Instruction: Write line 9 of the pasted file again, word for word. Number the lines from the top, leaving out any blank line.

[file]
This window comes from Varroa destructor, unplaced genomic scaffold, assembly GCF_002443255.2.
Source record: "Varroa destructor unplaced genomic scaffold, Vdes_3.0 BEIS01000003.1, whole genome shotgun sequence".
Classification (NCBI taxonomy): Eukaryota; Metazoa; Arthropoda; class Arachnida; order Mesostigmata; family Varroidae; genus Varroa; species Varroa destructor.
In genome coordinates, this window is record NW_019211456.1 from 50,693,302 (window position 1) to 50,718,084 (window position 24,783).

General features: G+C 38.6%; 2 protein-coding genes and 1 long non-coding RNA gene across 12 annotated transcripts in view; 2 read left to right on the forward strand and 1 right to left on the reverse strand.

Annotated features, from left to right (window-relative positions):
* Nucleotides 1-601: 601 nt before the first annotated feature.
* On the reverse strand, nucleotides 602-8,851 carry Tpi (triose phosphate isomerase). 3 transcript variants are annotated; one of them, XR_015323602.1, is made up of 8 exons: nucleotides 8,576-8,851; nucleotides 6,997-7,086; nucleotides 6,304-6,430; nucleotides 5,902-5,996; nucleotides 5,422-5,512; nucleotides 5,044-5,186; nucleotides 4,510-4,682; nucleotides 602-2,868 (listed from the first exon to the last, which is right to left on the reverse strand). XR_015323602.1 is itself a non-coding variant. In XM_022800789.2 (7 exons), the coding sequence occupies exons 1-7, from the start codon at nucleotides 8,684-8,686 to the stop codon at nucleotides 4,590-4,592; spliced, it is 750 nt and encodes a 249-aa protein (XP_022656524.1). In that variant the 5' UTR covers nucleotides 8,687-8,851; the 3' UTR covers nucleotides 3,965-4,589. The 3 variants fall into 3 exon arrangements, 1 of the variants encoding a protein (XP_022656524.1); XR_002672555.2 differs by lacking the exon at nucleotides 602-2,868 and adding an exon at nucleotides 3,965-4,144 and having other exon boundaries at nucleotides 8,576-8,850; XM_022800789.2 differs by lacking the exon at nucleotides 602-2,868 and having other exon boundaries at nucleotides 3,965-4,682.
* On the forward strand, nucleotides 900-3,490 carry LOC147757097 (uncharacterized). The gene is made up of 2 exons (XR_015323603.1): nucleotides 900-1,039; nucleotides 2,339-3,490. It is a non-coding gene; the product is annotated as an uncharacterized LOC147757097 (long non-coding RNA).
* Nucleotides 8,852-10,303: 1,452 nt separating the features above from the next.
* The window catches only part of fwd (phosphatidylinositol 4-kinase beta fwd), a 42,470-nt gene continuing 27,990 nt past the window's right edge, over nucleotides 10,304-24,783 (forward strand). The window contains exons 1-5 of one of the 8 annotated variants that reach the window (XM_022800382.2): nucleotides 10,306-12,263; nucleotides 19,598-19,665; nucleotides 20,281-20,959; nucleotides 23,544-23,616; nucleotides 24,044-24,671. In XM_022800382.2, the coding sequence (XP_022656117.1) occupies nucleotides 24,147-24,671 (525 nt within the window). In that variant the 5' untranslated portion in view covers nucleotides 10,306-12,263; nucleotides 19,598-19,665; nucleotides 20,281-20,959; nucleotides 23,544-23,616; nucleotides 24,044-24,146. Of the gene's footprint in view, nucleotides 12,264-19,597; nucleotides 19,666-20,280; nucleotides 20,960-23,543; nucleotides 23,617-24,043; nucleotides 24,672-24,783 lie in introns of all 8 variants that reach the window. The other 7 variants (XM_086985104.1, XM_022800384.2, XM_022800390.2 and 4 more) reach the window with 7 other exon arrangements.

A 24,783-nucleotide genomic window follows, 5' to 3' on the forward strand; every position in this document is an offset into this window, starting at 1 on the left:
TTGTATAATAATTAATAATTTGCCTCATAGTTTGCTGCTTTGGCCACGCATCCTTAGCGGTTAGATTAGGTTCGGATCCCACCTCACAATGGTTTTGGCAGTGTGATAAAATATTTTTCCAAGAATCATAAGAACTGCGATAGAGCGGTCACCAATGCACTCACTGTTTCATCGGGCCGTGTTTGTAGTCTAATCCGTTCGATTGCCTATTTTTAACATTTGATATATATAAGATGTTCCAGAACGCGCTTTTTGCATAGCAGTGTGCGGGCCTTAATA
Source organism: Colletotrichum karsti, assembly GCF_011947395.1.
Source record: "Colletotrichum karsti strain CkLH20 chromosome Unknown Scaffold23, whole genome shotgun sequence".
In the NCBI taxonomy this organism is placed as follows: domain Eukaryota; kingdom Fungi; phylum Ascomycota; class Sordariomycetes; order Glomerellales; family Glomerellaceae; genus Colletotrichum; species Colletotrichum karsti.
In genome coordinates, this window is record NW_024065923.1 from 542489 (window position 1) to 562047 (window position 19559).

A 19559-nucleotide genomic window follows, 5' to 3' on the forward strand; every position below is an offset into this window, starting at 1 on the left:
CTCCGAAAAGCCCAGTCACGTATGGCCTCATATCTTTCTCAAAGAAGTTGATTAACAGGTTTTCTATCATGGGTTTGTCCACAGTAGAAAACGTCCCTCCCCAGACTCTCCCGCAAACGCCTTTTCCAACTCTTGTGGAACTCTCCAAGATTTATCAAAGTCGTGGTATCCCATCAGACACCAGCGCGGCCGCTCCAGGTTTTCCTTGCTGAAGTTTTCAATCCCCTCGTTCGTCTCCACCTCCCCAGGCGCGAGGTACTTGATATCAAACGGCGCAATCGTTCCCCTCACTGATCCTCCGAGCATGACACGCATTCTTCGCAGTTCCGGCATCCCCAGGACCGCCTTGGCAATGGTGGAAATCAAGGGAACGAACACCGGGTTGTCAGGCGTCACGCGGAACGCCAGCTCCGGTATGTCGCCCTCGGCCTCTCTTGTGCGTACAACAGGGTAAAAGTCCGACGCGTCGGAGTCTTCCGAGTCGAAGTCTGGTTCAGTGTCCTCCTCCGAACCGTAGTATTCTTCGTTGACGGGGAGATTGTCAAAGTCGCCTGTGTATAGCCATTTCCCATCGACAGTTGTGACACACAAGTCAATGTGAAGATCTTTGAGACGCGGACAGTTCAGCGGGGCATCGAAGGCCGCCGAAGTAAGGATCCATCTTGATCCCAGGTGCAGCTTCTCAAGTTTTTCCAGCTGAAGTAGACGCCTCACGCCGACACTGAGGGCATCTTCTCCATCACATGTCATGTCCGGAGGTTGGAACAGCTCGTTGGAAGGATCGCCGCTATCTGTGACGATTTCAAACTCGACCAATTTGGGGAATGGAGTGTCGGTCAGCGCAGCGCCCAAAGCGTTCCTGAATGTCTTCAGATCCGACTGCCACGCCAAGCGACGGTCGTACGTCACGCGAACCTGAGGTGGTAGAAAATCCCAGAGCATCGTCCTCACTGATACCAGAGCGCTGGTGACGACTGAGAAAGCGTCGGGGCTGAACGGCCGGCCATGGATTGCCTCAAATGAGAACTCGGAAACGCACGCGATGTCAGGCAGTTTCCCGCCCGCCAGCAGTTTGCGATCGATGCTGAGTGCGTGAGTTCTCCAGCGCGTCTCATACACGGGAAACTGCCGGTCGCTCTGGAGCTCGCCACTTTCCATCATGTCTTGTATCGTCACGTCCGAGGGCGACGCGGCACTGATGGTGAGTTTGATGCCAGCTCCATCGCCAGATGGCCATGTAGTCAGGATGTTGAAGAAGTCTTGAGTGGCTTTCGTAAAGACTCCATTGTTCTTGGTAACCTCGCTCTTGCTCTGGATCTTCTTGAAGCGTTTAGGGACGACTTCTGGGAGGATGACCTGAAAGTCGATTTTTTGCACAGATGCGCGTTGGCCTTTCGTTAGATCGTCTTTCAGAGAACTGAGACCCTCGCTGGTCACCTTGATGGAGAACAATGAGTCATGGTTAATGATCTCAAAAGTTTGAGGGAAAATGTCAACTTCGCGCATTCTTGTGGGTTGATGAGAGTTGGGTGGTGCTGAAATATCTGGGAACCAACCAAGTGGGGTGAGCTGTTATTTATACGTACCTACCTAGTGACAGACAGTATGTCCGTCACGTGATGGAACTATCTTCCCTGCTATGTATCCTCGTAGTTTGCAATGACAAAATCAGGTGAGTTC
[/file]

* On the forward strand, nucleotides 900-3,490 carry LOC147757097 (uncharacterized). The gene is made up of 2 exons (XR_015323603.1): nucleotides 900-1,039; nucleotides 2,339-3,490. It is a non-coding gene; the product is annotated as an uncharacterized LOC147757097 (long non-coding RNA).